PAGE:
Guest writer Dave Tabler fixes his sights on this month's unusual double full moons and explores the meaning of our nearest astrological neighbor in Bill Monroe's legendary tune. Dave created the popular blog Appalachian History and formerly moderated Appalachian Americans, a Facebook group with nearly 300,000 members.
Although it is often associated with the supernatural, a full moon on Halloween is a rare occurrence. It only happens every 18 to 19 years. Interestingly enough, the next one will be on Halloween 2020. This coming October, there will be two full moons: one on Thursday, October 1st and the second on Saturday, October 31st. Since the full moon falling on Halloween will be the second of the month, it will be a blue moon.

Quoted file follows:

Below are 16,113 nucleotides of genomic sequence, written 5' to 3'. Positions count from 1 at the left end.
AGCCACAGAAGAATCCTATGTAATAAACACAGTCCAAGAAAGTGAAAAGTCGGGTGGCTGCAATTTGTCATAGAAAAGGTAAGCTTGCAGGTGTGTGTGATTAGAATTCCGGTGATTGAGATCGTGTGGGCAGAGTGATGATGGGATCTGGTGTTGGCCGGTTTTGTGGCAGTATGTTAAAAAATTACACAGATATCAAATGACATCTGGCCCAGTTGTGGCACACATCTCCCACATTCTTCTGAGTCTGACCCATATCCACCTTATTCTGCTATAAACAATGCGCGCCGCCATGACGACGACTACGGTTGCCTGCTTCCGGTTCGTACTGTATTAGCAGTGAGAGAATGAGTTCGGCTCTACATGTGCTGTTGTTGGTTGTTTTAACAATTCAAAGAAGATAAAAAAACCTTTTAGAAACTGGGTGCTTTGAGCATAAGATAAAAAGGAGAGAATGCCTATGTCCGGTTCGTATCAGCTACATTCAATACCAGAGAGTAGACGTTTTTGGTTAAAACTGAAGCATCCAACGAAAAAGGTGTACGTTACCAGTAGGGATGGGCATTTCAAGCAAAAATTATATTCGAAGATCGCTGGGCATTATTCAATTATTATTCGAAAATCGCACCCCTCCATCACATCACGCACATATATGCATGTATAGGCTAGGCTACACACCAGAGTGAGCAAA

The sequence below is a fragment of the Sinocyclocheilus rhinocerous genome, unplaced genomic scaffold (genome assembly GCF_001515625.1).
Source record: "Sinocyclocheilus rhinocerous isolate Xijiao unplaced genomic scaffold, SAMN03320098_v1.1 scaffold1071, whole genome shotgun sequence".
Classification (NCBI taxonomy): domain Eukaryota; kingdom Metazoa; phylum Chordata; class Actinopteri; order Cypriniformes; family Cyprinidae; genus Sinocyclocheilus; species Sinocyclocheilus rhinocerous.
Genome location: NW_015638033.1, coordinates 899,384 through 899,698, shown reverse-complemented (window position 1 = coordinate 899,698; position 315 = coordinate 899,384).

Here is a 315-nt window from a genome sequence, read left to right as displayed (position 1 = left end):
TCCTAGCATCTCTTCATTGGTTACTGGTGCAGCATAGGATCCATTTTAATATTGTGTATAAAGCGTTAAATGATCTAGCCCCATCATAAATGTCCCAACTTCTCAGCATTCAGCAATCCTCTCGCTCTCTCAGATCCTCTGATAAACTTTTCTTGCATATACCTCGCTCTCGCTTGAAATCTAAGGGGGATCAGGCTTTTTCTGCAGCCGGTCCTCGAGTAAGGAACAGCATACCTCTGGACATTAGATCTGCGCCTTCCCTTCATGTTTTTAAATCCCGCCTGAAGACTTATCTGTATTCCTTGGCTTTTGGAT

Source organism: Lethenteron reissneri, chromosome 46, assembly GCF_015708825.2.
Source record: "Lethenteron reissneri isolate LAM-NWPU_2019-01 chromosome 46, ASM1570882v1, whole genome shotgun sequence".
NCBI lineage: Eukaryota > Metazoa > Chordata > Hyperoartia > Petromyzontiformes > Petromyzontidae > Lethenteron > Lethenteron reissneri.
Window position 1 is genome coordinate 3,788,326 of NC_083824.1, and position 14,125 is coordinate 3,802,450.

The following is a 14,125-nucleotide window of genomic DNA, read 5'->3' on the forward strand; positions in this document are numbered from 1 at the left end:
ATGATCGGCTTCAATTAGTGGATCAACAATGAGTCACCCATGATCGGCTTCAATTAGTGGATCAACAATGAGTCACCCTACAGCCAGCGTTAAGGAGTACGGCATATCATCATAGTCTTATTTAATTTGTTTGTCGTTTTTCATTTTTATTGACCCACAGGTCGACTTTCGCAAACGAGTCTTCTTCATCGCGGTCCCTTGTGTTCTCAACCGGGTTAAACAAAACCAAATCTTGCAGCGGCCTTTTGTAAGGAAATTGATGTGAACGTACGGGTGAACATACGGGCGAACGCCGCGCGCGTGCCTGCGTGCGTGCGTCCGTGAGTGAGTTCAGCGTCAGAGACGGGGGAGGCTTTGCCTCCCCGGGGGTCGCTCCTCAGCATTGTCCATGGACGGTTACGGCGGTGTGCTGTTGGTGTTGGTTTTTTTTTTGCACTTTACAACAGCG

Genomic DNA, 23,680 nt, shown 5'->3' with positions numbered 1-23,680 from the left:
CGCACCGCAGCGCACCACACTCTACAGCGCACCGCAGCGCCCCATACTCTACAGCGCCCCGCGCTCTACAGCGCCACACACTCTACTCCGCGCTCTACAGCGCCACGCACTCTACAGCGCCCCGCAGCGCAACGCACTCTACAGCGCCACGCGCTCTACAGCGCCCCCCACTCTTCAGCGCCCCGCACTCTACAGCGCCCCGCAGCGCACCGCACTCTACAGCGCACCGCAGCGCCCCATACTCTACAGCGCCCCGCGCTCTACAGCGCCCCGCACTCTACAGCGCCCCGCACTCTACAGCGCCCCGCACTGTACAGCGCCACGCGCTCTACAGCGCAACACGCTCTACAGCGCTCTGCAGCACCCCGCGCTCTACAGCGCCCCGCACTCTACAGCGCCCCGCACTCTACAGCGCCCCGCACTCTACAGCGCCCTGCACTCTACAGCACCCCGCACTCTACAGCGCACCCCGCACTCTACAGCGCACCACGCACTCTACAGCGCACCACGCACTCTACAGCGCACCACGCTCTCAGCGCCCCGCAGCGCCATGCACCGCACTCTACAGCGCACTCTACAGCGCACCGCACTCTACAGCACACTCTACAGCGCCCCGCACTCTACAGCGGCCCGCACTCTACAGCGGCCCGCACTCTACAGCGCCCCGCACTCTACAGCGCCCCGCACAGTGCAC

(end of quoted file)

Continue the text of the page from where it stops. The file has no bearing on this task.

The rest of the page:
Bluegrass titan Bill Monroe wrote the song he’s most known for right on the cusp of an expansion in public understanding of just what a blue moon is. In the 1940’s, astrologists and meteorologists started using the term to describe when the moon takes on a blue coloration. This happens when small atmospheric particles interfere with light, causing a bluish tint to the moon’s appearance from earth. This only occurs “once in a blue moon.”
So was it the coloration of the moon that reminded the singer of how sad and blue he felt, or was he comparing the inconstancy of a blue moon—meaning the second full moon in a month—to his lover’s inconstancy? Maybe both.
Kentucky’s General Assembly offered no answer to this question when, in 1989, it passed KRS 2.100, designating the song “Blue Moon of Kentucky” as the official state bluegrass song.